I make these statements because it is time to move on. The battle is over. The victory has been won. There is no reasonable doubt as to what the final outcome of this struggle will be. Homosexual people will be accepted as equal, full human beings, who have a legitimate claim on every right that both church and society have to offer any of us. Homosexual marriages will become legal, recognized by the state and pronounced holy by the church. "Don't ask, don't tell" will be dismantled as the policy of our armed forces. We will and we must learn that equality of citizenship is not something that should ever be submitted to a referendum. Equality under and before the law is a solemn promise conveyed to all our citizens in the Constitution itself.

Can any of us imagine having a public referendum on whether slavery should continue, whether segregation should be dismantled, whether voting privileges should be offered to women? The time has come for politicians to stop hiding behind unjust laws that they themselves helped to enact, and to abandon that convenient shield of demanding a vote on the rights of full citizenship because they do not understand the difference between a constitutional democracy, which this nation has, and a "mobocracy," which this nation rejected when it adopted its constitution. We do not put the civil rights of a minority to the vote of a plebiscite.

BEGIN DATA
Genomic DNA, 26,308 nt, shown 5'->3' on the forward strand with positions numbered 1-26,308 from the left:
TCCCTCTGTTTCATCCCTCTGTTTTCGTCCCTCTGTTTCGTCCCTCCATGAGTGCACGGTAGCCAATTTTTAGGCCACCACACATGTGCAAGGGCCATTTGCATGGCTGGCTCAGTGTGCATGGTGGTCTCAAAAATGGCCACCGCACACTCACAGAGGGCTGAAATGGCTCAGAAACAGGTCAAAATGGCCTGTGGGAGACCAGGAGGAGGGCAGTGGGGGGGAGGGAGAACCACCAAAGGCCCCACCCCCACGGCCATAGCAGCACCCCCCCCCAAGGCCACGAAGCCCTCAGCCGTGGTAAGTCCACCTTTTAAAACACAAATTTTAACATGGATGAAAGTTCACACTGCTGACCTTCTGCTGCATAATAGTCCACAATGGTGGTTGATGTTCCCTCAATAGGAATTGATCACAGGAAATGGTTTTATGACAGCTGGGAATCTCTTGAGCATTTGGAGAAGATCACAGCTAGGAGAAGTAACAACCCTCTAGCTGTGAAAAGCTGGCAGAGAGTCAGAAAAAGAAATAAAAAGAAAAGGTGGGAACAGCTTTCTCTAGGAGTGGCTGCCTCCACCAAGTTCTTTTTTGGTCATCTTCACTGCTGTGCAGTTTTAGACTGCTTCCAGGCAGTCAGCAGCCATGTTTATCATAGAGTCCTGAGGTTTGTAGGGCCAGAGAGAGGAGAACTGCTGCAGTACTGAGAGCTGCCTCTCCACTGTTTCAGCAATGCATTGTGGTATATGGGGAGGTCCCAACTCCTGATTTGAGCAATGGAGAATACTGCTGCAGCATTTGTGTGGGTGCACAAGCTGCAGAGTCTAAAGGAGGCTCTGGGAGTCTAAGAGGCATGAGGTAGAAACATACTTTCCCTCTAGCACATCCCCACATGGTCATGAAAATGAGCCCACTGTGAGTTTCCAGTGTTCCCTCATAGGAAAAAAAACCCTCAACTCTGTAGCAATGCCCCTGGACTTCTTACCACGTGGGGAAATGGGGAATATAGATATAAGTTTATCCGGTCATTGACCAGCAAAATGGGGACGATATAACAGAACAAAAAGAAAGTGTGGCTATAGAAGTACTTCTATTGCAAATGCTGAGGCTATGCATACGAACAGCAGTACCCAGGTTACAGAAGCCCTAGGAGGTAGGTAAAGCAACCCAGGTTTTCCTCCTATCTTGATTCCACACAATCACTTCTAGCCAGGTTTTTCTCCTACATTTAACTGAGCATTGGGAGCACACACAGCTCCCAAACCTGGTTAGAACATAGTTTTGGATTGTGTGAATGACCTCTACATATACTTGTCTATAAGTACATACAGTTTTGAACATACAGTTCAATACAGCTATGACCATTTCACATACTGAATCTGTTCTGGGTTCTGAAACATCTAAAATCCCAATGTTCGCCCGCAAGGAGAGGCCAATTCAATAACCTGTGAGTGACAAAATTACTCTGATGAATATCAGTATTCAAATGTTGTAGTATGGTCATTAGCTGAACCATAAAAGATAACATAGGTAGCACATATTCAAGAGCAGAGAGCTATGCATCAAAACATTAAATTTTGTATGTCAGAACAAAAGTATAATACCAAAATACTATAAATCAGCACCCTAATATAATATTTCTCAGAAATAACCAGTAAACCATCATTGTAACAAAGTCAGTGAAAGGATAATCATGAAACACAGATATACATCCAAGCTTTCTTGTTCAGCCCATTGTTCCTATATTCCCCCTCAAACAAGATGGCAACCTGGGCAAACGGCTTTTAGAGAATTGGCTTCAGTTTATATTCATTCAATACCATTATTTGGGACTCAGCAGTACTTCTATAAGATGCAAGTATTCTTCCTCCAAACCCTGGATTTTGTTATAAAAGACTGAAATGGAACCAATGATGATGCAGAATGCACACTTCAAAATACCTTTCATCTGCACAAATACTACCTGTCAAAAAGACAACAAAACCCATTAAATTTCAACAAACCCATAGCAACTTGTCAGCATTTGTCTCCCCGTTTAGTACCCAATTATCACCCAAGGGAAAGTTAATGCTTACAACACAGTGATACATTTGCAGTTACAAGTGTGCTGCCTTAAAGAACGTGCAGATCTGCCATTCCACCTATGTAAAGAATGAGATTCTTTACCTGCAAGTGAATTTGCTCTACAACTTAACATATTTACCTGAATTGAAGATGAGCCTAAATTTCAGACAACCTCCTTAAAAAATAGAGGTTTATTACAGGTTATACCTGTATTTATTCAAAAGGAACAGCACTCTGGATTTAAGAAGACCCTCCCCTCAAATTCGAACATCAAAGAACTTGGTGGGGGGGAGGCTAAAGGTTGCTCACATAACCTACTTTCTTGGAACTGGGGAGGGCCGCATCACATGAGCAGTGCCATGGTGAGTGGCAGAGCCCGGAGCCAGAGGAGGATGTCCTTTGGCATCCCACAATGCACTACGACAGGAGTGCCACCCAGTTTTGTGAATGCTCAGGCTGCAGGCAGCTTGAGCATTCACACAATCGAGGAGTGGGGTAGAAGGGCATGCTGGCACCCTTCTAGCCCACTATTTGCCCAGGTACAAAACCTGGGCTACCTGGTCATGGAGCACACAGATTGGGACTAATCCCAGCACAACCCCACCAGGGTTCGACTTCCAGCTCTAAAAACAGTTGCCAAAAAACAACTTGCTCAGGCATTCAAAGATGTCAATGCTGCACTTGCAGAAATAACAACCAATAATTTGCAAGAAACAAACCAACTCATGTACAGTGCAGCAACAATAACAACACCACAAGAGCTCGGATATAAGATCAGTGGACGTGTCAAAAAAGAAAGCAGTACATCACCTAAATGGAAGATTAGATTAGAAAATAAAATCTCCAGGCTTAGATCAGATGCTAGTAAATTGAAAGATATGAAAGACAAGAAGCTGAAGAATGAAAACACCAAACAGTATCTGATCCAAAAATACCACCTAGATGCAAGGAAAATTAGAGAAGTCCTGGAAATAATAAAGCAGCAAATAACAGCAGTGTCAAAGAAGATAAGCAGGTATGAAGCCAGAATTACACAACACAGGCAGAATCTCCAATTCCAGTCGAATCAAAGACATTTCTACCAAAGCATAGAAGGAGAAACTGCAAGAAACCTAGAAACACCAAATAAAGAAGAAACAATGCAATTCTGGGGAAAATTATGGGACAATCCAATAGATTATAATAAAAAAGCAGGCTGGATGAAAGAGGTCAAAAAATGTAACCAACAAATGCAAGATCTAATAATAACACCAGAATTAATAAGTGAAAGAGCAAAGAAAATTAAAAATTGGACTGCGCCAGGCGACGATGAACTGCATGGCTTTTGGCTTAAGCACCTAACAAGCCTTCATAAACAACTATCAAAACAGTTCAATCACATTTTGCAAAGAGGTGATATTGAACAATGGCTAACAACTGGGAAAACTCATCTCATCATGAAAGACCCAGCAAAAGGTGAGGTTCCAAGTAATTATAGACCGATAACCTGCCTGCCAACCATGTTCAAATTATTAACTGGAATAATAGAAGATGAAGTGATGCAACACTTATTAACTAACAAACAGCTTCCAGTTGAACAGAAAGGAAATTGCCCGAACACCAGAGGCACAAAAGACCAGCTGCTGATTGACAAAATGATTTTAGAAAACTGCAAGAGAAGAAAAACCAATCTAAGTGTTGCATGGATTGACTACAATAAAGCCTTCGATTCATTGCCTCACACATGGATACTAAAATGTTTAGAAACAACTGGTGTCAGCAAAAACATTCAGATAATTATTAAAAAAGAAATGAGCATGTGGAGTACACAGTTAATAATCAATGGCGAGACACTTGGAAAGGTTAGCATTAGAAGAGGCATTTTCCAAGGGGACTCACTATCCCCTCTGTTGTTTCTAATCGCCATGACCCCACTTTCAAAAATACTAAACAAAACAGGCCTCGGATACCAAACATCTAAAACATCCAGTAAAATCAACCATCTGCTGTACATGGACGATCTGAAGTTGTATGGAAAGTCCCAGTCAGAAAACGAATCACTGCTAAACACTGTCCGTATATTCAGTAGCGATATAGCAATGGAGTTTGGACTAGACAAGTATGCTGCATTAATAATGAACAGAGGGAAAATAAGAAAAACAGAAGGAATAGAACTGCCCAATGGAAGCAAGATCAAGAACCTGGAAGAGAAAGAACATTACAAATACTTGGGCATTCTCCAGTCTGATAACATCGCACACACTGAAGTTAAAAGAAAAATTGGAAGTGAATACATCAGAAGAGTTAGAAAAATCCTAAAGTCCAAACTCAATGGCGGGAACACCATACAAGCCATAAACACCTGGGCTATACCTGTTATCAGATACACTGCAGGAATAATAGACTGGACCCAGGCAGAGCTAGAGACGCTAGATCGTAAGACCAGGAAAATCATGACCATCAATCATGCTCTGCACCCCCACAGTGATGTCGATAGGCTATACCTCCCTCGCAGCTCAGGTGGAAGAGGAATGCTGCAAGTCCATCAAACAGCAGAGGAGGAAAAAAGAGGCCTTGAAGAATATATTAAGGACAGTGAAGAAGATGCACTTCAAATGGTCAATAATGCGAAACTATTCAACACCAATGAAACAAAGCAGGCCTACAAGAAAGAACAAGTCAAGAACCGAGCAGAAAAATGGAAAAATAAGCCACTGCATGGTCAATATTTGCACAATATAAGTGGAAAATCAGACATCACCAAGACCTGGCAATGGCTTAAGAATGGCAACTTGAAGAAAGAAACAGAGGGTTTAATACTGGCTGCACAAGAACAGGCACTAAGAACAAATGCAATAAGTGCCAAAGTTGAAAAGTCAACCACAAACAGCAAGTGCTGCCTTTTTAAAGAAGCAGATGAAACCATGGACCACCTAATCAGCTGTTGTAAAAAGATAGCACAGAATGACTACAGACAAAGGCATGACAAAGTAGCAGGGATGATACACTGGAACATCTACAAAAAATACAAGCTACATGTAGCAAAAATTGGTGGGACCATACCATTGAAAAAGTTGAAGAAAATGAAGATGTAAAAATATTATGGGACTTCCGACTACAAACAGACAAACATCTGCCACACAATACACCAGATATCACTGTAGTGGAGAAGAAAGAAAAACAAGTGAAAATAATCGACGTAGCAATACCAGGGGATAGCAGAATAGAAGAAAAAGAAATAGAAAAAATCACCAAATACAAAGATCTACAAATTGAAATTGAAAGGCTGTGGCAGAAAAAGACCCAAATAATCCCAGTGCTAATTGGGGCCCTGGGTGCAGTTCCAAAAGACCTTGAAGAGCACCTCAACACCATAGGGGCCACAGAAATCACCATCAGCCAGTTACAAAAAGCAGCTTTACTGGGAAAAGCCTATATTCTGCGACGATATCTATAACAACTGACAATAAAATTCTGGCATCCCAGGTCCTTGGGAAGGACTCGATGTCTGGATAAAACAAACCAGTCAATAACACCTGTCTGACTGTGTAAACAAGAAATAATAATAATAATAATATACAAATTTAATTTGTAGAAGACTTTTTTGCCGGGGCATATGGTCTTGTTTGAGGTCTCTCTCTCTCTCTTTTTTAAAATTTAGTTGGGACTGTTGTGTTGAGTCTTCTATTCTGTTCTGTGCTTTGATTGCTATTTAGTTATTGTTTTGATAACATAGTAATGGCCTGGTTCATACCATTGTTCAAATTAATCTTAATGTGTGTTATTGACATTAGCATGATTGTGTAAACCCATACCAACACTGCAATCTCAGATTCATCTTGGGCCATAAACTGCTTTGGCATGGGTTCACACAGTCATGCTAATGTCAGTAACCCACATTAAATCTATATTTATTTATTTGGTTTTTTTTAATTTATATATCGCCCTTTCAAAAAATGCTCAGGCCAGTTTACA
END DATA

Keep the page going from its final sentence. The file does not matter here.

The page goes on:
I will also no longer act as if I need a majority vote of some ecclesiastical body in order to bless, ordain, recognize and celebrate the lives and gifts of gay and lesbian people in the life of the church. No one should ever again be forced to submit the privilege of citizenship in this nation or membership in the Christian Church to the will of a majority vote.

The battle in both our culture and our church to rid our souls of this dying prejudice is finished. A new consciousness has arisen. A decision has quite clearly been made. Inequality for gay and lesbian people is no longer a debatable issue in either church or state. Therefore, I will from this moment on refuse to dignify the continued public expression of ignorant prejudice by engaging it. I do not tolerate racism or sexism any longer. From this moment on, I will no longer tolerate our culture's various forms of homophobia. I do not care who it is who articulates these attitudes or who tries to make them sound holy with religious jargon.

I have been part of this debate for years, but things do get settled and this issue is now settled for me. I do not debate any longer with members of the "Flat Earth Society" either. I do not debate with people who think we should treat epilepsy by casting demons out of the epileptic person; I do not waste time engaging those medical opinions that suggest that bleeding the patient might release the infection. I do not converse with people who think that Hurricane Katrina hit New Orleans as punishment for the sin of being the birthplace of Ellen DeGeneres or that the terrorists hit the United Sates on 9/11 because we tolerated homosexual people, abortions, feminism or the American Civil Liberties Union.